16:0831(117)CA - NASA HQ and NASA HQ Professional Association, Local 9, IFPTE -- 1984 FLRAdec CA
[ v16 p831 ]
The decision of the Authority follows:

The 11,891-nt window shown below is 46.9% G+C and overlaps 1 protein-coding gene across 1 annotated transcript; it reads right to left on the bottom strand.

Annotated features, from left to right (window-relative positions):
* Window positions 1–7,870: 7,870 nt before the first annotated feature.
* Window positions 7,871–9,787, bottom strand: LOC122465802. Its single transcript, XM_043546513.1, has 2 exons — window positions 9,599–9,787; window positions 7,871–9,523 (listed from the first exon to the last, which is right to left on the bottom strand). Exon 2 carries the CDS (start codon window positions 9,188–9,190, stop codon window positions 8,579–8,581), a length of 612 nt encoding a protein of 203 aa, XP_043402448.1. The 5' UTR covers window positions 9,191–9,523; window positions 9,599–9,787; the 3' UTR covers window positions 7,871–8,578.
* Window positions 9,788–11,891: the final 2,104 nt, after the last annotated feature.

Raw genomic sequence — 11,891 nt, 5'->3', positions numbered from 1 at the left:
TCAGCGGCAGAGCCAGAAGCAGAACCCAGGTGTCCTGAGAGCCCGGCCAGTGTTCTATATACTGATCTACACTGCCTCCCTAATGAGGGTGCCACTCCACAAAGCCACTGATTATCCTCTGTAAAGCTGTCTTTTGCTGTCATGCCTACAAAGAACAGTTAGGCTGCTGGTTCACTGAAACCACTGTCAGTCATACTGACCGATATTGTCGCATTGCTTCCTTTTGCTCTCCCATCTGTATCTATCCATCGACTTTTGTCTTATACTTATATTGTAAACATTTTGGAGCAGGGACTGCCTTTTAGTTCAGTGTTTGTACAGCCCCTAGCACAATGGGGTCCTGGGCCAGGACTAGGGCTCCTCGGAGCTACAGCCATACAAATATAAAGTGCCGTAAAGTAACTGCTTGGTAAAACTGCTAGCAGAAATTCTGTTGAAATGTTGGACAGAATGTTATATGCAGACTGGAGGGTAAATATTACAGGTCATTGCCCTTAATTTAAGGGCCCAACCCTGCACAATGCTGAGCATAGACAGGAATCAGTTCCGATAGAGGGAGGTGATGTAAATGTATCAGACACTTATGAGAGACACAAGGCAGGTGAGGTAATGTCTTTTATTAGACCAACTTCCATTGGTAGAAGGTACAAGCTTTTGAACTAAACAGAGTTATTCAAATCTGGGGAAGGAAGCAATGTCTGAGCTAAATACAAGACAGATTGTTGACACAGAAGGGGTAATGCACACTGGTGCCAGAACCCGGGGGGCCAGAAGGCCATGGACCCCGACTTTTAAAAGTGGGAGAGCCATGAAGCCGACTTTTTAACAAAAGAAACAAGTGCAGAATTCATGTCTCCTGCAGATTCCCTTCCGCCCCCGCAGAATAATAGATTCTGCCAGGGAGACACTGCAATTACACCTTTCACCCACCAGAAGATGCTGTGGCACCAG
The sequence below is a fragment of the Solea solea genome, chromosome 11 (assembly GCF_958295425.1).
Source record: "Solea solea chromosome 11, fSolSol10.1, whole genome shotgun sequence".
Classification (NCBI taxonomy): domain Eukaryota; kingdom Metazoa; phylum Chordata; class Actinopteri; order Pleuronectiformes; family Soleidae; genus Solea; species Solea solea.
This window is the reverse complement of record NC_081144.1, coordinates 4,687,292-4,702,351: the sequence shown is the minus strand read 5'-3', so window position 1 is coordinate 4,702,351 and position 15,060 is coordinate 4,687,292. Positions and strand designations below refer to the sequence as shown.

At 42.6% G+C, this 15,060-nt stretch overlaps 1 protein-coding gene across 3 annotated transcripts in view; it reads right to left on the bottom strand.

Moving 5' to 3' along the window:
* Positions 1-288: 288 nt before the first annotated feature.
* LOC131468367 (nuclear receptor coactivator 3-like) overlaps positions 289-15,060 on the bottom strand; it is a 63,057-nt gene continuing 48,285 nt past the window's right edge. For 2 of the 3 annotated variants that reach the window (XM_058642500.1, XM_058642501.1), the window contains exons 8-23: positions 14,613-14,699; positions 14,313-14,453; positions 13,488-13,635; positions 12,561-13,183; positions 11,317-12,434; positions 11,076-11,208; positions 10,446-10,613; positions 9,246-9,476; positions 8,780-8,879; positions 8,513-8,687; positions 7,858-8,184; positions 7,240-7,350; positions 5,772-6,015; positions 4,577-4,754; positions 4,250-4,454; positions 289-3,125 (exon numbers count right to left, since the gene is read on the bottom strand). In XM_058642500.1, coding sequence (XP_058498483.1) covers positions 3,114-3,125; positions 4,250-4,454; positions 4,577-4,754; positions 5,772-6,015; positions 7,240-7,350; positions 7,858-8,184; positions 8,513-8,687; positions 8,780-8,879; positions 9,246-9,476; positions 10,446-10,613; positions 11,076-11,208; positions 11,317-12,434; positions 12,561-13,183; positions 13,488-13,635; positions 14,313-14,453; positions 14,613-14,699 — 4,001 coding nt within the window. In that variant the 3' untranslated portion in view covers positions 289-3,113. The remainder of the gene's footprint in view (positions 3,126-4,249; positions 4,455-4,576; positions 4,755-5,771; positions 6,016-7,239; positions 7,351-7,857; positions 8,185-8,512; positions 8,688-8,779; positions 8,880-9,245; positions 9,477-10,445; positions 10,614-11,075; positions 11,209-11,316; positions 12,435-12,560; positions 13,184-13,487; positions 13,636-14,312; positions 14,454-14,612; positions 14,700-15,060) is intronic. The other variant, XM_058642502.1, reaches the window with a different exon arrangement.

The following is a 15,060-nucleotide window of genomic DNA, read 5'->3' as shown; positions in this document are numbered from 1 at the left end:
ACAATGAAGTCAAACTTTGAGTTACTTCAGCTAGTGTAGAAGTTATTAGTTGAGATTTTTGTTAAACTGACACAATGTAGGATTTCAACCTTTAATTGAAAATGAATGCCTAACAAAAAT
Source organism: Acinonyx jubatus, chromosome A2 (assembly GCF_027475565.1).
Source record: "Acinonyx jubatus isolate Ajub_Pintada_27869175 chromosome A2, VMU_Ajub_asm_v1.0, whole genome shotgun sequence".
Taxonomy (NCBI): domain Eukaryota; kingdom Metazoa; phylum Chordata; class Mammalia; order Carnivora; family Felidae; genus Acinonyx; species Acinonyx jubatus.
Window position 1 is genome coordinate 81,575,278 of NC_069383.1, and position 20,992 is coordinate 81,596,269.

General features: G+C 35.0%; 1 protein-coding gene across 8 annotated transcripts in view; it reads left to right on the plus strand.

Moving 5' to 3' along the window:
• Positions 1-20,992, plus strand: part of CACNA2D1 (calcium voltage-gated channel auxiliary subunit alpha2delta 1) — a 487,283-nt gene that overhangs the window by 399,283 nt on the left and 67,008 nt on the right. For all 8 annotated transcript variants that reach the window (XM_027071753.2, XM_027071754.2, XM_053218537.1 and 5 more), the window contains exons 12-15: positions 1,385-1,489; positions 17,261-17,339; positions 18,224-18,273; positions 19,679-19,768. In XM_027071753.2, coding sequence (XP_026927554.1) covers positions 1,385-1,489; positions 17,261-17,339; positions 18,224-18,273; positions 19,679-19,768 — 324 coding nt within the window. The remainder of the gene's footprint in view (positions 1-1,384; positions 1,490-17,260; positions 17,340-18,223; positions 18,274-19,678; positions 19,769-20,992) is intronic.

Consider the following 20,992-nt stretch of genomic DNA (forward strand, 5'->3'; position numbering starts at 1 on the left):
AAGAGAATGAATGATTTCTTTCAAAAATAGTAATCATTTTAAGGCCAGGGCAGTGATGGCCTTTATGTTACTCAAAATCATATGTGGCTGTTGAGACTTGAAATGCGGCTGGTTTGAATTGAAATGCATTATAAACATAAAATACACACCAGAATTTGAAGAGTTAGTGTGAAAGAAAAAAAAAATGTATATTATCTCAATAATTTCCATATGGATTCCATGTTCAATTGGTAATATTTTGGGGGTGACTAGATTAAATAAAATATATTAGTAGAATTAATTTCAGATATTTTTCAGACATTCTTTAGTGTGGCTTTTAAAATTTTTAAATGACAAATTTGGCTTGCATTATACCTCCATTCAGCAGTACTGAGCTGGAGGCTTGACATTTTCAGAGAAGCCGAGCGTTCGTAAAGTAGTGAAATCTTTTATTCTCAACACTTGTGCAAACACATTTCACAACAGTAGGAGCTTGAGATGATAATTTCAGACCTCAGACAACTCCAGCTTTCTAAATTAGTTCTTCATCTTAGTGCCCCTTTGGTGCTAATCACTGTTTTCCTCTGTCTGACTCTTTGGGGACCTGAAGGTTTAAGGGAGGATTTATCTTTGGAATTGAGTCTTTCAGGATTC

16 FLRA No. 117 NATIONAL AERONAUTICS AND SPACE ADMINISTRATION (NASA), HEADQUARTERS Respondent and NASA HEADQUARTERS PROFESSIONAL ASSOCIATION, LOCAL 9, IFPTE/AFL-CIO Charging Party Case No. 3-CA-2102 DECISION AND ORDER The Administrative Law Judge issued the attached Decision in the above-entitled proceeding, finding that the Respondent had not engaged in the unfair labor practices alleged in the complaint and recommending that the complaint be dismissed. Exceptions to the Judge's Decision were filed by the Charging Party and an opposition thereto was filed by the Respondent. Pursuant to section 2423.29 of the Authority's Rules and Regulations and section 7118 of the Federal Service Labor-Management Relations Statute (the Statute), the Authority has reviewed the rulings of the Judge made at the hearing and finds that no prejudicial error was committed. The rulings are hereby affirmed. Upon consideration of the Judge's Decision and the entire record, the Authority hereby adopts the Judge's findings, conclusions and recommendation that the complaint be dismissed. In connection with a reorganization of its office, the Respondent moved seven employees to different offices. The Union sought bargaining regarding the effect of the allocation of office space as to two employees. The Judge found that the Respondent did not violate section 7116(a)(1) and (5) of the Statute by refusing to bargain as requested by the Union. In this regard, the Judge found that one of the employees allegedly affected by the move (Chase) was a "management official" within the meaning of section 7103(a)(11) of the Statute. The Authority has examined the record in this regard in light of the principles enunciated in Department of the Navy, Automatic Data Processing Selection Office, 7 FLRA 172 (1981), and concludes that the Judge made the correct determination. Thus, the Authority agrees with the Judge's conclusion that the Respondent was therefore under no duty to bargain as to Chase. As to the second employee (Wiskerchen, who sought to be but was not moved), the Judge found that the impact of the move was not "substantial" and concluded that the Respondent was therefore not obligated to bargain as to him. We agree with the Judge's conclusion, but for the following reasons. In U.S. Government Printing Office, 13 FLRA No. 39 (1983), decided by the Authority subsequent to the issuance of the Judge's Decision, the Authority rejected the "substantial impact" test and held that where an agency, in exercising a management right under section 7106 of the Statute changes conditions of employment of unit employees, a statutory duty to bargain comes into play if the change results in an impact on unit employees or such impact is reasonably foreseeable. Here, based upon the Judge's finding that Wiskerchen was the only unit employee involved, and that his working conditions were not affected by the move, it is concluded that the General Counsel has not shown that the changes implemented by the Respondent resulted in an impact or a reasonably foreseeable impact on unit employees so as to give rise to a duty to bargain. Accordingly, we shall dismiss the complaint. ORDER IT IS ORDERED that the complaint in Case No. 3-CA-2102 be, and it hereby is, dismissed. Issued, Washington, D.C., December 17, 1984 /s/ Henry B. Frazier III Henry B. Frazier III, Acting Chairman /s/ Ronald W. Haughton Ronald W. Haughton, Member FEDERAL LABOR RELATIONS AUTHORITY -------------------- ALJ$ DECISION FOLLOWS -------------------- NATIONAL AERONAUTICS AND SPACE ADMINISTRATION (NASA), HEADQUARTERS Respondent and NASA HEADQUARTERS PROFESSIONAL ASSOCIATION, LOCAL 9, IFPTE/AFL-CIO Charging Party Case No.: 3-CA-2102 Richard L. Dunn, Esquire For the Respondent Carolyn J. Dixon, Esquire Heather Briggs, Esquire For the General Counsel Steve Schwartz For the Charging Party Before: RANDOLPH D. MASON Administrative Law Judge DECISION This is a proceeding under the Federal Service Labor-Management Relations Statute, 92 Stat. 1191, 5 U.S.C. 7101 et seq. It was instituted by the issuance of a complaint on June 10, 1981, by the Regional Director for Region 3 of the Federal Labor Relations Authority. The complaint alleges that the National Aeronautics and Space Administration (NASA) Headquarters, hereinafter "respondent", violated Section 7116(a)(5) and (1) by refusing to negotiate about office accommodations for bargaining unit employees since February 18, 1981. In the answer and opening statement respondent alleged, inter alia, that it was under no legal obligation to negotiate about this matter because (a) no bargaining unit employees were involved and (b) there was no material, adverse effect on any such employees. Respondent maintained these positions throughout the entire proceeding. Respondent also argues that the union's February 17, 1981, request for bargaining was untimely and that notice of the proposed relocation occurred on December 5, 1980; that the union forfeited its right to bargain by engaging in delaying tactics on February 18, 1981; and, that no working conditions were changed for employees. In addition, respondent contends that the charge itself is invalid because it was filed on behalf of the union by its president, Richard Storm, and that the latter was a "management official" and thus ineligible to act for the union. Finally, respondent urges the undersigned to infer that someone in the Regional Director's office violated the regulations by leaking confidential information to the charging party. A hearing was held in this matter on July 9, 1981, in Washington, D.C. All parties were represented and afforded full opportunity to adduce evidence, examine and cross-examine witnesses, and argue orally. Respondent's motion to correct the transcript is granted. Briefs filed by respondent and the General Counsel have been duly considered. Upon consideration of the entire record in this case, including my observation of the witnesses and their demeanor, I make the following findings of fact, conclusions of law, and recommended order: Findings of Fact At all times material hereto, NASA Headquarters Professional Association, Local 9, IFPTE/AFL-CIO (the "union") (previously known as Local 9, American Federation of Technical Engineers, AFL-CIO) has been the exclusive representative for an appropriate unit of certain scientists and engineers employed by respondent. In November of 1980 the union and respondent negotiated certain matters arising out of a reorganization of the NASA Office of Space Science (hereinafter "Code S"). At that time respondent was not sure whether the physical relocation of any employees would be necessary, but respondent stated that it would duly notify the union in advance if such a decision was made. On December 5, 1980, management held a meeting with all Code S employees at which the reorganization was officially announced; the meeting was attended by the union president, Richard Storm, who was duly notified in advance by respondent. At the meeting respondent stated that the reorganization would probably result in the physical relocation of some employees so that the employees in each division would have their offices in the same general location. However, no decision had been made regarding new office accommodations for any employees at that time. Subsequently, respondent decided that seven of the 35 individuals working in Code S would have to move to different offices in order that all employees in each reorganized division would have contiguous offices. A proposed new floor plan was drafted reflecting the new office locations for these individuals. All of the offices affected were relatively nearby and located on one hallway. Five of the employees (Noblitt, Benson, Dondey, Chase and Warner) /1/ were to be moved to nearly identical (and sometimes larger) offices, with windows, down the hall. One employee, Kaluzieski, was to be moved from an interior office to a more desirable window office; another, Glabb, was to be moved from an interior office to a larger interior office nearby. On February 11, 1981, at 4:15 p.m. respondent gave the union copies of both the old floor plan and the new, proposed floor plan showing exactly where each of the above-mentioned seven employees would be moved. At that time, the union was told that the relocation would occur on February 23, and that comments regarding the impact and implementation of the proposal should be given to respondent by February 17, 1981. After receiving this notice of February 11, the union asked Roland Chase, the steward for Code S, to check with the employees to ascertain whether there were any matters which might be negotiated. Chase was out of town until Tuesday, February 17 (Monday was a holiday) but polled the employees upon his return. On the afternoon of February 17, union president Storm notified respondent's labor relations officer, Walter Pierce, that the union desired to negotiate the "procedures, impact and implementation" of the respondent's proposal, and suggested that the "initial negotiating session be held at 10:00 a.m. on Friday, February 20, 1981." Storm also stated that Chase would act as chairman of the union's three-man negotiating team. As a result of Chase's investigation, the union had decided that it wanted to negotiate about the office accommodations of two employees. One, Wiskerchen, was not being moved, but wanted a larger office. There is no evidence that moving Wiskerchen would have solved any problem arising out of the reorganization. His working conditions were not going to change in any way by virtue of respondent's proposals. The other employee allegedly "adversely affected" was Chase. The latter was scheduled to move to a larger, more desirable office but first would be required to move, in the interim, to a small office (his old office was also small) for several months with a different telephone extension. The union wished to negotiate appropriate arrangements for Chase. The evidence of record reveals that Roland Chase was a management official and, therefore, was not a member of the bargaining unit. He was the Chief Engineer (GS-15) for the Spacelab Flight Division. The major part of his function consisted of preparing guidelines and developing policy for the planning and implementation of missions in the entire Division. The Division routinely issued major policy statements and directives based on Chase's recommendations. In short, Chase played a "strong" and "critical" role in determining, formulating, and influencing the content and direction of National space programs and policies. On February 18 at about 9:00 a.m. Pierce delivered a letter to Storm stating that management was unavailable for negotiations on February 19 and 20, (although no explanation was given, two negotiators were scheduled to testify before a Congressional committee), but that it would meet with the union at 2:00 p.m. later that same day, February 18. Immediately after receiving this letter, Storm attempted to contact Chase, his chief negotiator. Chase's secretary told Storm that Chase was at a doctor's appointment and she did not expect him back until noon. Storm checked two more times that morning to see if Chase had returned and left an "urgent" message for Chase to call him immediately upon returning. Meanwhile Storm had conferred with one of the other chosen negotiators, Davids, about their predicament. They resolved to try to accommodate management if possible, but that the presence of Chase would be necessary at the negotiating session. Davids had a conference scheduled which conflicted with the proposed 2:00 p.m. meeting, and he was unable to find a substitute. Storm decided he and Chase would attend without Davids if he could find Chase. At 1:30 p.m. Storm delivered a letter to Pierce's secretary in which he stated that the union was not able to meet at 2:00 p.m. "since our negotiators are tied up with work assignments, etc." Since respondent was supposed to be unavailable on February 19 and 20, he suggested they negotiate on the proposed implementation date, Monday, February 23. He said that if this was not satisfactory, the union would "bend over backwards" to resolve the problem. After delivering the letter to Pierce's office, Storm saw Pierce in the hallway and merely mentioned that he had left a letter for him. Storm then spent the rest of the afternoon out of his office in another part of the building. He made no attempt to contact management or Chase during that period. Meanwhile, by 2:00 p.m. Pierce had become aware of the fact that Chase had returned to the building and management was ready to bargain. He called Storm several times but the telephone did not answer. Pierce and his negotiating team went to the assigned location for the 2:00 p.m. meeting, and the union did not appear. Thereafter Pierce delivered a memorandum to Storm's office in which he stated management was not required to meet at the convenience of the union and that the latter had forfeited its opportunity to negotiate. He stated that management would implement the proposed changes on February 23, 1981. The next morning at a monthly union-management meeting respondent maintained its position that it was no longer under any obligation to negotiate over the matter. By 10:00 a.m. on February 19 and 20, management was notified that its negotiators would not be required to attend Congressional hearings. Thus by 10:00 a.m. on each of these days all of respondent's negotiators would have been available to bargain with the union; however, respondent did not notify the union of this fact and did not make itself available for negotiations. Instead, Pierce spent several hours documenting the fact that all possible union negotiators were "available" at 2:00 p.m. on February 18 and were not precluded from negotiating by "work assignments." Pierce was not told of Chase's February 18 doctor's appointment until February 19. Meanwhile, he noted that Chase had not signed up for leave. In an effort to discredit Storm's contention about Chase's unavailability, on April 14 Pierce told an FLRA investigator about Chase's failure to sign for leave. One week later, Chase amended his time card for February 18 to reflect his leave between 10:00 a.m. and 2:00 p.m. /2/ On February 23 respondent implemented the move of the seven individuals in Code S. On March 13, 1981, Storm filed a charge on behalf of the union in this case. In his job Storm is required to "(f)ormulate Level I program RQ&S (Reliability, Quality, and Safety) policies and requirements and to provide authoritative interpretations of program RQ&S policies/requirements . . . ." The scope and effect of Storm's job is such that he is "responsible for a widely diverse range of major functions essential to the successful design, test/verification and operation (ground and flight) of the Spacelab. The policies, requirements and procedures established by (Storm) have a major impact on Spacelab mission success, safety and program developmental and operational costs." (Resp. Exh. 2). Conclusions of Law As a result of respondent's reorganization of the divisions within Code S, it became necessary to physically relocate the offices of seven individuals so that all employees would be near the other employees in their respective divisions. Respondent notified the union of this proposed change on February 11, 1981. /3/ On February 17 the union requested bargaining on impact and implementation; thereafter, when the union said it was unavailable for a 2:00 p.m. bargaining session on February 18 proposed by respondent, management suspected that the union was engaging in delaying tactics and refused to engage in further bargaining on the proposal. Management could easily have given the union the benefit of the doubt and made itself available for bargaining on February 19 and 20; however, it failed to do so. Thereafter, respondent unilaterally implemented the office relocation on February 23. Counsel for the General Counsel takes the position that respondent violated Section 7116(a)(5) and (1) by refusing to bargain with the union over the procedures employed by respondent in exercising its right to relocate employees pursuant to the reorganization under 7106(b)(2) and appropriate arrangements for adversely affected employees under Section 7106(b)(3). During the course of this proceeding respondent has at all times contended, inter alia, that it had no statutory obligation to bargain because the individuals who were either relocated or otherwise affected were neither bargaining unit employees nor adversely affected. With regard to respondent's first point, it is clear that the right to bargain arises only in relation to bargaining unit employees. Section 7103(a)(12) defines "collective bargaining" as the performance of the mutual obligation of the representative of an agency and the exclusive representative of "employees in an appropriate unit" in the agency to meet at reasonable times and to consult and bargain in a good-faith effort to reach agreement with respect to the conditions of employment affecting such "employees." Management officials and supervisors are specifically excluded from the definition of an "employee." Section 7103(a)(2). Secondly, the Authority has held that where the right to bargain under Section 7106(b)(3) is asserted, the General Counsel has a burden of proving that bargaining unit employees would be substantially and adversely affected by the exercise of management rights under Section 7106. Office of Program Operations, Field Operations, Social Security Administration, San Francisco Region, 5 FLRA No. 45 (1981). Since "impact" and "implementation" bargaining both arise out of the exercise of management rights, frequently involve the same issues, and have traditionally been considered closely related rights, it is reasonable to assume that the above rule should apply to rights arising under Section 7106(b)(2) as well as Section 7106(b)(3). Applying these principles to the instant case, the union president testified that only two employees were adversely affected by the relocation. /4/ One of these employees was not moved at all, but wanted to be moved to a larger office. There is no evidence that relocating that employee would have solved any problem arising out of the reorganization. His working conditions were not changed in any way by respondent's decision. The union also felt that Roland Chase was adversely affected. Chase was scheduled to move to a larger, more desirable office but first would be required to move, in the interim, to a small office for several months with a different telephone extension. Assuming arguendo that Chase was adversely affected, it is clear that Chase was not a bargaining unit employee. He was a "management official" under Section 7103(a)(11). In this regard it is clear that Chase played a strong role in formulating and influencing agency policy. As previously stated, the right to bargain arises only with respect to the conditions of employment of unit employees. Since the General Counsel failed to meet his burden of proving a substantial and adverse impact on unit employees, I am unable to conclude that the union had any right to bargain with respect to the impact and implementation of respondent's decision to relocate any of these employees. /5/ Thus, even though respondent's precipitous refusal to bargain would normally have given rise to a violation of Section 7116(a)(5) and (1) it cannot be held that respondent infringed upon any bargaining right in the instant case. Accordingly, I recommend that the Authority adopt the following: /6/ ORDER It is hereby ordered that the complaint in Case No. 3-CA-2102 be, and it hereby is, dismissed. /s/ Randolph D. Mason RANDOLPH D. MASON Administrative Law Judge Dated: November 6, 1981 Washington, D.C. --------------- FOOTNOTES$ --------------- /1/ Noblitt and Benson were not in the bargaining unit because they were "supervisors" who directed and assigned work to other employees. As more fully discussed hereinafter, Chase was also outside the unit because he was a "management official." The record is silent as to the status of the other four individuals who were moved. Respondent has always contended that no unit employees were affected. /2/ Pierce also provided the investigator with his personal copy of his previous November 17, 1980, letter to Storm. A copy of this letter was subsequently shown to Storm in preparation for trial by someone in the Regional Director's office. Since the letter had originally been written to Storm, the "disclosure" was not improper, for nothing new was disclosed. /3/ The notification on December 5, 1980, lacked the requisite degree of specificity because respondent had not yet decided which employees would have to be moved. U.S. Department of Air Force, Air Force Systems Command, 5 FLRA No. 88 (1981). /4/ No other evidence relating to "adversely affected" employees (either moved or unmoved) was adduced at the hearing. The evidence merely shows that all the other employees who were moved got identical or more desirable offices a few doors down from their old offices. /5/ It is also noted that Counsel for the General Counsel failed to meet the burden of proving that even one of the individuals who was moved or otherwise affected by the relocation was a member of the bargaining unit. Respondent consistently maintained from the outset that no unit members were affected. Cf., Department of the Navy, Naval Weapons Station, Concord, California, A/SLMR No. 1020 (1978). The General Counsel was also aware that respondent had filed a CU petition in 3-CU-81 seeking to exclude a large number of Code S employees from the bargaining unit. /6/ In view of these conclusions I have found it unnecessary to reach several other arguments advanced by respondent.